Twitch, a popular game streaming platform, dropped its maximum video quality in South Korea on Friday from 1080p to 720p, intensifying disputes over the country’s network usage fee. In a related move, other global platforms such as YouTube and Netflix are expected to stage a tough fight over the fee with local internet service providers.
Twitch, a unit of Amazon, said in an update announcement Thursday that its operating cost in South Korea has been on the rise and the trend appears to be continuing, though it did not directly mention the network usage fee.
But given that the streaming platform’s downgrade of video quality was applied only to South Korea, Twitch is apparently referring to growing costs linked to the network usage fee that it has to pay in proportion to the online traffic it generates with its streaming service.
Twitch’s sudden decision to reduce video quality to slash costs came as a big disappointment for both game streamers and viewers here, as 1080p video definition is increasingly becoming a default setting and some services are even experimenting with a higher quality of 4K.
Twitch’s exclusive downgrade also sends a blow to South Korea’s reputation for advancing esports and building up well-established broadband internet across the nation.
The number of monthly active users in South Korea is estimated to stand at 2.45 million as of June this year, and Twitch routinely broadcasts high-profile esports games such as the League of Legends tournaments.
Last week, Twitch reduced the subscription revenue it shares with some of its major streamers, signaling that it is struggling to find a profitable business model. But it did not downgrade video quality in other countries.
Some industry watchers suggest that Twitch’s latest step is in protest of the forthcoming Korean legislation that would make the network usage fee payment mandatory.
In the National Assembly, Korean lawmakers have so far filed seven revision bills aimed at forcing global content providers such as Twitch, YouTube and Netflix to pay the network usage fee to local internet service providers.
The controversy traces back to 2016, when the Korean government revised the related telecommunications law so that the three major internet service providers in the country -- KT, SK Broadband and LG Uplus -- had to pay extra fees for sending data to each other. In the following years, the streaming service market led by YouTube and Netflix grew at an explosive pace, resulting in soaring extra data costs for the internet service providers.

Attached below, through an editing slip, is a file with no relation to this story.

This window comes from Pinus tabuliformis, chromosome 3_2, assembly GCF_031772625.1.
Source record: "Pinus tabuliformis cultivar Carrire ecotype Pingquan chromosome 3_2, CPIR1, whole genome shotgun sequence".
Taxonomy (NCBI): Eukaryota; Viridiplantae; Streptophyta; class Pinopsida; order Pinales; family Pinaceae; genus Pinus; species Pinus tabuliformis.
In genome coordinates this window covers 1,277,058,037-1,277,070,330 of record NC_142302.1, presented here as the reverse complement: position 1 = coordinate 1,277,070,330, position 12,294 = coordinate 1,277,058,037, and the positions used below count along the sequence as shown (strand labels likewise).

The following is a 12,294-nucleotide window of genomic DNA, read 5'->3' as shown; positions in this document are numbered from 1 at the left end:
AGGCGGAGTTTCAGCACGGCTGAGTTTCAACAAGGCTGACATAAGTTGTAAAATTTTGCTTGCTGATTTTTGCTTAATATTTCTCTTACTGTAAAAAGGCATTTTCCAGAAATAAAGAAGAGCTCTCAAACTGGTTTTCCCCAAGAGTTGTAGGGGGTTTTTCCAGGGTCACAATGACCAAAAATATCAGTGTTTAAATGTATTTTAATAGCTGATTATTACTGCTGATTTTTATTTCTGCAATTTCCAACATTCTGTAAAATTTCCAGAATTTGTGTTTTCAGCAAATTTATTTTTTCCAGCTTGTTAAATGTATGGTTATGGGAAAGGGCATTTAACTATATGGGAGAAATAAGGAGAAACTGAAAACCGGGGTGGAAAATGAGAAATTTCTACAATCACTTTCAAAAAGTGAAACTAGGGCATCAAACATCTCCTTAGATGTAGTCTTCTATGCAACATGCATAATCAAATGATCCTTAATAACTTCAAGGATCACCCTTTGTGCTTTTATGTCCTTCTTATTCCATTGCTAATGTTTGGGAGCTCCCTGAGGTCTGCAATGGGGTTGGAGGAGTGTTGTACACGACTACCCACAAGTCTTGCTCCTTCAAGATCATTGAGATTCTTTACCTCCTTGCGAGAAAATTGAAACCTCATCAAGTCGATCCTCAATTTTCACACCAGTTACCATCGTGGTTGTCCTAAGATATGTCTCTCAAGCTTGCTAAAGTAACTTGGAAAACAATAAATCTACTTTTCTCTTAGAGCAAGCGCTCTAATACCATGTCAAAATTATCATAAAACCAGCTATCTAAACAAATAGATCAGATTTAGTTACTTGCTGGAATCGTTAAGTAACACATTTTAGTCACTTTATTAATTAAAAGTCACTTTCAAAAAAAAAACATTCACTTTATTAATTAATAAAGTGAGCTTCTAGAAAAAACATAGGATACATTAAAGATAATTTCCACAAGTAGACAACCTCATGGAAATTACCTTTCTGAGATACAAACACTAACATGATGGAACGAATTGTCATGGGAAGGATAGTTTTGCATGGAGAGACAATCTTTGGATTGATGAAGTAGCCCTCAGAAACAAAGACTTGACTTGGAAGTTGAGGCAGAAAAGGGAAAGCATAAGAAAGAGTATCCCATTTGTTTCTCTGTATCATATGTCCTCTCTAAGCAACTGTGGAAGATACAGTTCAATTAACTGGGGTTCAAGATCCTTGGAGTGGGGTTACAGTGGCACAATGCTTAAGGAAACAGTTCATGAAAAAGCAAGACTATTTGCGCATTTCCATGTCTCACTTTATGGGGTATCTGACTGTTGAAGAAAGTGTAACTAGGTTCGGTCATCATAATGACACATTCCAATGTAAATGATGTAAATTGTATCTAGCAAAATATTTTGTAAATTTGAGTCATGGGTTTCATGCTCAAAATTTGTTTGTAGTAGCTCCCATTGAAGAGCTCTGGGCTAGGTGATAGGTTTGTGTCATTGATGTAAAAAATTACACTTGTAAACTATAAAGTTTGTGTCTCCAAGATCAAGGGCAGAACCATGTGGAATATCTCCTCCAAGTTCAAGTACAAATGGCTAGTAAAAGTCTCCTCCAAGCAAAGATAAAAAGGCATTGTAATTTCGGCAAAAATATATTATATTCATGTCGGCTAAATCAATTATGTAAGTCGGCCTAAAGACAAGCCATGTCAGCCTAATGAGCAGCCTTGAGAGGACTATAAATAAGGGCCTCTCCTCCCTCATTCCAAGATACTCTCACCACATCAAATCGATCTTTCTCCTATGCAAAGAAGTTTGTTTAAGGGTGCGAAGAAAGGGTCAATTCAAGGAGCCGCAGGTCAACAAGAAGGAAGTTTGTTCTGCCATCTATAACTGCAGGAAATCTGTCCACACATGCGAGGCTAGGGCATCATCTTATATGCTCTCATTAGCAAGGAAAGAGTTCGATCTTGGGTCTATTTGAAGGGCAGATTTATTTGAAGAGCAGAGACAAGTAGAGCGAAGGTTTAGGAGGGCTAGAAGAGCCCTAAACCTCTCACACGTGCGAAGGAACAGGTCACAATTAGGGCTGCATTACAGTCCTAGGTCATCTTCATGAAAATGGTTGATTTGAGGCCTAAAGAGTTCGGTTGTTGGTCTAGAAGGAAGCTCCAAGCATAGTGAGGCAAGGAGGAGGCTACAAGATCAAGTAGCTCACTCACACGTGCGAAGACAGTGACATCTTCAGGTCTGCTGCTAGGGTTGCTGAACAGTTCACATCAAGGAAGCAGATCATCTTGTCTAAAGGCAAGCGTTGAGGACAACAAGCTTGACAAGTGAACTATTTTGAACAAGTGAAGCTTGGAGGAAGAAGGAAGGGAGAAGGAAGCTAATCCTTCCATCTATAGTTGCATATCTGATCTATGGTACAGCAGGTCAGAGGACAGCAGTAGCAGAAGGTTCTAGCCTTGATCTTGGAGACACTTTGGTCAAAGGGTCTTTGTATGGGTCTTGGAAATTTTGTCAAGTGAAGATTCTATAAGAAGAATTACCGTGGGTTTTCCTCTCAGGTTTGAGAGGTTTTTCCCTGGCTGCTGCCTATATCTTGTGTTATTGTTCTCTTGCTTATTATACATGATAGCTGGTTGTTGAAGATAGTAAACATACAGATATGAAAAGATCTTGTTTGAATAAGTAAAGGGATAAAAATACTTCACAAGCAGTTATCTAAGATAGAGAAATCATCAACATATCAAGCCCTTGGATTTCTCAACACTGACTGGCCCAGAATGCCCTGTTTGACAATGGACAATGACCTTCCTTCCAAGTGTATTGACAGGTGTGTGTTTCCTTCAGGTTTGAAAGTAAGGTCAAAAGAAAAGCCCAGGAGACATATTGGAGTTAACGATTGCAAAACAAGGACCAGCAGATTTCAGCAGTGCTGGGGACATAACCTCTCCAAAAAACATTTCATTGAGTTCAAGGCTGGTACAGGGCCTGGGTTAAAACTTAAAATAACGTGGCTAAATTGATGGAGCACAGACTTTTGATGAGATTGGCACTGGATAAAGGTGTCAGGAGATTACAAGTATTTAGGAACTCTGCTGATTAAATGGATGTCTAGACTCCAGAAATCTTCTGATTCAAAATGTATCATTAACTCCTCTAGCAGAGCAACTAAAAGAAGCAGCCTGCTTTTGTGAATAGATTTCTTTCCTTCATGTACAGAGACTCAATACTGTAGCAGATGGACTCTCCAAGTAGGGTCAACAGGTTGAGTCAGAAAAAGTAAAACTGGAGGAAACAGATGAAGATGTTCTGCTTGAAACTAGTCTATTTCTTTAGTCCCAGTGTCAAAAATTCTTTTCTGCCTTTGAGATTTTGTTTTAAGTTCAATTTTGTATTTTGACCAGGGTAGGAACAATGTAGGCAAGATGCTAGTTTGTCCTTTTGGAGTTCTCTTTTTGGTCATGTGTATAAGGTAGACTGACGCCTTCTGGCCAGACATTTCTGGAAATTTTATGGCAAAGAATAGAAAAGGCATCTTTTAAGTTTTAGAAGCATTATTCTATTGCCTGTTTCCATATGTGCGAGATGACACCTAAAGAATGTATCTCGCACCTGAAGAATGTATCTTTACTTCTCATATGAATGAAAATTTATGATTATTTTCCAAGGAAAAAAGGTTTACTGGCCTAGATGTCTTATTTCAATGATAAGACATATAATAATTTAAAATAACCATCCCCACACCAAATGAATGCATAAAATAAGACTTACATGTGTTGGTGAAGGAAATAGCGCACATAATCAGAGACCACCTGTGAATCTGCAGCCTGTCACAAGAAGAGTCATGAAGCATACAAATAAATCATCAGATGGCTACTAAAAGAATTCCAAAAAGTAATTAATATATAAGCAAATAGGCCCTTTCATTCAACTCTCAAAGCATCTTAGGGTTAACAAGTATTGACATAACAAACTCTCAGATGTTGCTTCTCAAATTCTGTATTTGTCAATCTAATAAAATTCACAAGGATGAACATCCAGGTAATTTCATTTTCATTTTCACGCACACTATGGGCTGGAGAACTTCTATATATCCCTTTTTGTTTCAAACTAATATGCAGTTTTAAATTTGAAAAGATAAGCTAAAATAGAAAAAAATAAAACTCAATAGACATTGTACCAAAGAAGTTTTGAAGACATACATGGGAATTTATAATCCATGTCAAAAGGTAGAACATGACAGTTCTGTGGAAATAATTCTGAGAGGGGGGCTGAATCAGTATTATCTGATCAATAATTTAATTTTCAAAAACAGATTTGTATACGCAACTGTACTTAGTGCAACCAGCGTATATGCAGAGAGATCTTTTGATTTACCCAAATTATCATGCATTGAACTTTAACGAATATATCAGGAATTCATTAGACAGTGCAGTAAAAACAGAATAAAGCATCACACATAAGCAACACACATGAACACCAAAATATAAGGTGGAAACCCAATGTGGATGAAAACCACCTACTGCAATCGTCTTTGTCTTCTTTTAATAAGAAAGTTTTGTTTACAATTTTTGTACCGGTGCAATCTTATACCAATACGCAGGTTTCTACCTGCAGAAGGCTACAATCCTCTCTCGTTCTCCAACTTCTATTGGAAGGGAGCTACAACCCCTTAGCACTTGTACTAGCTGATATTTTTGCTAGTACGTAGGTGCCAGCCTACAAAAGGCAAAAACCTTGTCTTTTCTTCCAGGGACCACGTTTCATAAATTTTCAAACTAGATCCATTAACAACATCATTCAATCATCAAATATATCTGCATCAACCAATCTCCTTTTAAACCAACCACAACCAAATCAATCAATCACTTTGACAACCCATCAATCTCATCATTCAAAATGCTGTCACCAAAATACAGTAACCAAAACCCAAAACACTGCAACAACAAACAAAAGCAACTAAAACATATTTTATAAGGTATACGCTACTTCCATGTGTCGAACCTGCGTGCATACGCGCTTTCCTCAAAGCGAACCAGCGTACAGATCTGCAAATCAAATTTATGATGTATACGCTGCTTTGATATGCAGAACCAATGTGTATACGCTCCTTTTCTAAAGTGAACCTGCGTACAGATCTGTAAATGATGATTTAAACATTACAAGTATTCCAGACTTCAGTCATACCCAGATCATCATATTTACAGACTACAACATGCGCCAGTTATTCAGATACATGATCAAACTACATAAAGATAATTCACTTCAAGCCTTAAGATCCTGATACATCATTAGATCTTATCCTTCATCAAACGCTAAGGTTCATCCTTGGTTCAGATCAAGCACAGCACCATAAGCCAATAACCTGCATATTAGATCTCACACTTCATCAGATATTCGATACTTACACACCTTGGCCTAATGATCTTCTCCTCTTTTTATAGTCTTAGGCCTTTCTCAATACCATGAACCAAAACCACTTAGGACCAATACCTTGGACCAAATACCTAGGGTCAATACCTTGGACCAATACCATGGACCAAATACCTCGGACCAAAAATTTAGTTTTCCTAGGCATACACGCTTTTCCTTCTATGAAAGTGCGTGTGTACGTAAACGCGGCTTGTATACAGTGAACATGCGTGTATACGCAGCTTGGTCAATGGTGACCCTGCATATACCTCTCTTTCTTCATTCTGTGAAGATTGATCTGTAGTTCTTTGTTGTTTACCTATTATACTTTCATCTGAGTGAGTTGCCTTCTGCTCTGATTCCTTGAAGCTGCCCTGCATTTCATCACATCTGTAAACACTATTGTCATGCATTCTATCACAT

Korean internet service operators claim that foreign content providers are “free-riding” on the Korean network, as they are allegedly reaping huge profits without paying due fees. In fact, Korean content providers such as Naver and KakaoTalk have been paying the network usage fee in accordance with local regulations.
In contrast, Netflix -- which has been engaged in a legal wrangle with SK Broadband -- and YouTube argue that end-users are supposed to pay network usage fees, not content providers, and no other country has a law requiring content firms to foot the bill for network usage.
On Sept. 20, when lawmakers held a public forum on the network usage fee, YouTube issued a statement saying that the proposed revision bill will impose extra costs on content firms, which in turn will put content providers as well as creators at a disadvantage. “Nowhere in the world exists such law, and there is a good reason for that,” YouTube said, adding that it may have to change the way it does business in South Korea if the revision passes.
The stakes are high. According to government data, Netflix and YouTube operator Google account for a combined 34.3 percent of total internet traffic in Korea. If the revision goes ahead, both firms are expected to pay a huge sum of money to Korean internet service providers.
Rep. Jung Chung-rae of the main opposition Democratic Party of Korea raised concerns that Korean lawmakers’ attempt to protect a few internet service providers could result in undercutting Korean content providers.
In assessing the pros and cons of the network usage fee, lawmakers should bear in mind that a policy misstep would become collateral damage for not only local content providers but also ordinary users -- as painfully demonstrated by Twitch’s video quality downgrade.